color=#3333ff> literally means virility, perseverance, effort or energy. It does Iiot mean the physical energy but mental vigour which is one of the most prominent characteristics of Bodhisattas,

`Viriya' is also one of the `Indriyas' - Spiritual faculties, `Balas' - Mental powers and `Bojjhangas' - the factors of Enlightenment, out of the thirty-seven principles
leading to the Buddhahood.

The person who has `Viriya' does not withhold his undertaking half-way on account of the obstacles, disappointments or laziness. He does not postpone his work that is to be done today until the next day. He does not waste his precious time. He begins his work straightaway without waiting for opportunity to crop up, looking for auspicious time or gazing at the stars. He never tries to escape from his day-to-day activities by giving his numerous reasons such as cold, hot or rain.

The energetic person considers that it is a sign of sure success when he fails in his undertaking. He redoubles his effort when he meets oppositions. He increases his courage when he faces obstacles. He works hard day and night looking forward to his goal until he succeeds.

Our energetic Bodhisatta exercised his `Viriya' up to the highest degree when he was fulfilling the ten perfection. Even during his last birth while he was struggling for the Enlightenment, the Monk Gotama told the Mara who advised him to give up his effort, "Death in battle (with passions) is more honourable to me than a life of defeat."

The Monk Gotama, even for the last moment, just before the attainment of Buddhahood, while sitting down beneath the Bodhi Tree, practised `Viriya' by making a firm resolution. "Though only my skin, sinews and bones remain, and my blood and flesh dry up and wither away, yet never from this seat will I stir, until I have attained full Enlightenment."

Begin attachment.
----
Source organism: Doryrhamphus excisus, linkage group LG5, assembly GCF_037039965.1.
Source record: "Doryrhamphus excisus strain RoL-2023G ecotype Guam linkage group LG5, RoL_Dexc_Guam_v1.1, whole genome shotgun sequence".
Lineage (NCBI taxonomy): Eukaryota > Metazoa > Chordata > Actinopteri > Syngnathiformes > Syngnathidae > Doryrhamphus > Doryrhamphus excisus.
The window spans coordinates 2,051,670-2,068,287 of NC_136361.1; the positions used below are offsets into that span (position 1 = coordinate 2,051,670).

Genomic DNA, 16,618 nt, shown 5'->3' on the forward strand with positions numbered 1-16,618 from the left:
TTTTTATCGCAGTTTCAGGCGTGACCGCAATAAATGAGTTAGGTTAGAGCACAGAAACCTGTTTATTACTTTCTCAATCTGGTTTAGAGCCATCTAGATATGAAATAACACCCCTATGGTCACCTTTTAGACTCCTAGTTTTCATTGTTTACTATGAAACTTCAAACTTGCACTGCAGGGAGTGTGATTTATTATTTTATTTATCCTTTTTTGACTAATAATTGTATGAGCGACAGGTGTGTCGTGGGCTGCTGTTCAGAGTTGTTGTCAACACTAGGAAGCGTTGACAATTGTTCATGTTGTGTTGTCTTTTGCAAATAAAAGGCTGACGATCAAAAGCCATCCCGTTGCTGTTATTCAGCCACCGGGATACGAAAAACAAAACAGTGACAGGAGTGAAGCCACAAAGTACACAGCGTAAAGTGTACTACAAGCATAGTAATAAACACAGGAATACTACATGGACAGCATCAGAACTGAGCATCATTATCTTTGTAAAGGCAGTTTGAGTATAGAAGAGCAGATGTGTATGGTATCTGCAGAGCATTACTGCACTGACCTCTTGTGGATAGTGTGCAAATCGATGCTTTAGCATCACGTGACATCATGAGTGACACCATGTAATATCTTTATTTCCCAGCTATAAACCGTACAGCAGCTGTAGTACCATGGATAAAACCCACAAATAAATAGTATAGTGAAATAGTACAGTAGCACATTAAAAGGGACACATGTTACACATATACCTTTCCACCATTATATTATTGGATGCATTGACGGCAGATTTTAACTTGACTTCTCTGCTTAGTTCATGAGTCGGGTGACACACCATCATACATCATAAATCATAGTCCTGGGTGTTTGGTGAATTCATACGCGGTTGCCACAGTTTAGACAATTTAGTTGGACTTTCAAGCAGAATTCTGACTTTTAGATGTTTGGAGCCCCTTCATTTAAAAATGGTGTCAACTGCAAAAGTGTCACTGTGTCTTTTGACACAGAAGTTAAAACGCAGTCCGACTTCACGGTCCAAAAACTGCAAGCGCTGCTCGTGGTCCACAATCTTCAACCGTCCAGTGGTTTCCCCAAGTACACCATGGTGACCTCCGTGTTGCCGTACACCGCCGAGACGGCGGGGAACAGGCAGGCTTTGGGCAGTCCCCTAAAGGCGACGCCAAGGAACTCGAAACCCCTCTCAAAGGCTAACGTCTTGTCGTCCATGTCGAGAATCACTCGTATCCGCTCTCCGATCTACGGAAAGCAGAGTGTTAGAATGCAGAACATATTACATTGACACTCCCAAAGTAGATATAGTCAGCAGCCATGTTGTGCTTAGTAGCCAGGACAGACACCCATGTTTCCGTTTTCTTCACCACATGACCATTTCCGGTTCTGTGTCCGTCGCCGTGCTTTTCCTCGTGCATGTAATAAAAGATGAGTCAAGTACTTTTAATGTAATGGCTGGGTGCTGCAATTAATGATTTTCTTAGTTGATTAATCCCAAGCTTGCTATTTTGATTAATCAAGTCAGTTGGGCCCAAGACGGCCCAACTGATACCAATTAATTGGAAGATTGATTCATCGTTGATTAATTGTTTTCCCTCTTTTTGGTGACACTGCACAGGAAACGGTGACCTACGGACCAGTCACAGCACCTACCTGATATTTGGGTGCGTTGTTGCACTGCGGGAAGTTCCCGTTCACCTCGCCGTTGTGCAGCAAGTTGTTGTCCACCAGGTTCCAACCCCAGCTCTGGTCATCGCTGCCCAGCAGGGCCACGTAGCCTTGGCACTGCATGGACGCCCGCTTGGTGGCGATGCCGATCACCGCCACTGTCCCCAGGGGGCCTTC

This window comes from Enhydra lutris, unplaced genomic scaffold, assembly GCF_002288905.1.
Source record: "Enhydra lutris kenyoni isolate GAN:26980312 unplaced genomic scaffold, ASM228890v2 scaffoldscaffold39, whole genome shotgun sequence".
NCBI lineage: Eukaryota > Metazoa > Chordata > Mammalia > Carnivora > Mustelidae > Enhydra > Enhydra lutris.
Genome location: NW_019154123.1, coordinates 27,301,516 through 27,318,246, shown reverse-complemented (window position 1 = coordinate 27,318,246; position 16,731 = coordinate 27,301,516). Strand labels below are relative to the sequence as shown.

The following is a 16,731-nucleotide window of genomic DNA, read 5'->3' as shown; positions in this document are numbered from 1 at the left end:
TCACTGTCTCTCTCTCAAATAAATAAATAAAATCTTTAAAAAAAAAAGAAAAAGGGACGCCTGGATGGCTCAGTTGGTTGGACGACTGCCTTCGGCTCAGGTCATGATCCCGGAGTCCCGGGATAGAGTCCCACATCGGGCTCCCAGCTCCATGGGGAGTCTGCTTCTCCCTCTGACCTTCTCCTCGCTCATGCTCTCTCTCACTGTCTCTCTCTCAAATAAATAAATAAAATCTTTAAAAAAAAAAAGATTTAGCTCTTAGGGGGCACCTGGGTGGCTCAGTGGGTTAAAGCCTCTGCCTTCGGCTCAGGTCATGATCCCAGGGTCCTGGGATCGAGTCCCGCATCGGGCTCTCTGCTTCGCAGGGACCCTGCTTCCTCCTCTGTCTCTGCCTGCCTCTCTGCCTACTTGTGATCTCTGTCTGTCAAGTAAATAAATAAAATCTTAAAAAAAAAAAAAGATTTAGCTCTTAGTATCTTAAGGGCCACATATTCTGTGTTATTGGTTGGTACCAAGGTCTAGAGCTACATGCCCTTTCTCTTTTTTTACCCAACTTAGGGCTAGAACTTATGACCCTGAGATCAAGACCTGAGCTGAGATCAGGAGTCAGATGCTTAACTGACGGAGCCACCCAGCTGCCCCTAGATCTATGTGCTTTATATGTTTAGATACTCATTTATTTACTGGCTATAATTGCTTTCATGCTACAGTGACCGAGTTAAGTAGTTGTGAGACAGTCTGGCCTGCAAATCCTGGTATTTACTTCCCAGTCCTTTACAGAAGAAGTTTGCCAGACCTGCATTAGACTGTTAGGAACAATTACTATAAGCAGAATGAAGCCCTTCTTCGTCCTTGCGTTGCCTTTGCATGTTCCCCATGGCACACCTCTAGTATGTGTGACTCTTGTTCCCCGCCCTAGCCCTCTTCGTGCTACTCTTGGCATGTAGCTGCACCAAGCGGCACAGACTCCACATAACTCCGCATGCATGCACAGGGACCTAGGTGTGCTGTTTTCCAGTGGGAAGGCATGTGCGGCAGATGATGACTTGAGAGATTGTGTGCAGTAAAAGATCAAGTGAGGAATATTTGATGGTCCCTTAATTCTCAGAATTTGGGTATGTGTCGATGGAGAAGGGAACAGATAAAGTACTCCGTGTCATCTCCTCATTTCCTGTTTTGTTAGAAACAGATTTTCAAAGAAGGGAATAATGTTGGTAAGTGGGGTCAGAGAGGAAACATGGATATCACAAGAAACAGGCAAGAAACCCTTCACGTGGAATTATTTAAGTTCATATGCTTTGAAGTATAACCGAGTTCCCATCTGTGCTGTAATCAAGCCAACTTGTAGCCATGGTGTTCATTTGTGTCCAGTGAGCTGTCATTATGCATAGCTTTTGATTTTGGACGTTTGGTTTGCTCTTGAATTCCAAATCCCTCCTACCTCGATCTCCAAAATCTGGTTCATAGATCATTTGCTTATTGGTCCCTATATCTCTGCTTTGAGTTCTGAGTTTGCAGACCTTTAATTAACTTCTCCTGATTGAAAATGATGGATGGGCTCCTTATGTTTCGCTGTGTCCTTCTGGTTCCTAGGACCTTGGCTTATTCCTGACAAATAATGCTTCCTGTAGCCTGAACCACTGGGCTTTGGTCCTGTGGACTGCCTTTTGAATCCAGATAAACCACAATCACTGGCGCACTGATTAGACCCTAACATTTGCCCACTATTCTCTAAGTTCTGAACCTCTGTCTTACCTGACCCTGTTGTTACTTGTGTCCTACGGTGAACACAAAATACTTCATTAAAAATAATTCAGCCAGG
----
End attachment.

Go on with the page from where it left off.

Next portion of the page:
Illustration from MAHA JANAKA JATAKA.

Long ago the Bodhisatta, born as an adventurous merchant named Janaka, journeyed the high seas in search of wealth. Unfortunately in mid-ocean the ship was wrecked. Some who attempted to swim perished, and a few implored gods for help. But the energetic Bodhisatta, relying on himself, besmeared the body with oil and climbing the mast jumped far out into the sea beyond the reach of the fish that had collected near the wrecked boat to eat the flesh of drowning men.

For seven days he courageously swam though no shores on both sides were visible to him. On the eighth day, as usual, even in mid-ocean he resolved to observe the Eight Precepts.

A goddess, seeing him thus struggling for life, appeared before him and offered him a dish of food. As it was after mid-day, and he was fasting, he thanked the goddess and declined the offer though he was fasting for more than seven days. To test him, the goddess spoke discouraging words to him and said that he was only making a foolish attempt in thus swimming with no shore in sight.

'The Bodhisatta replied that there was no disgrace in making an attempt though he would fail; disgrace lay in making no effort at all through laziness. The goddess was pleased with his lofty principles and perseverance. She saved him from a watery grave and safely led him home.

He was rewarded for his self-reliance and indomitable energy; whilst those who merely prayed perished miserably.  After His Enlightenment the Buddha said:

"In mid-ocean was I, not seeing both shores. All the people, too, perished.
Still my mind wavered not. This is my Perfection of Energy."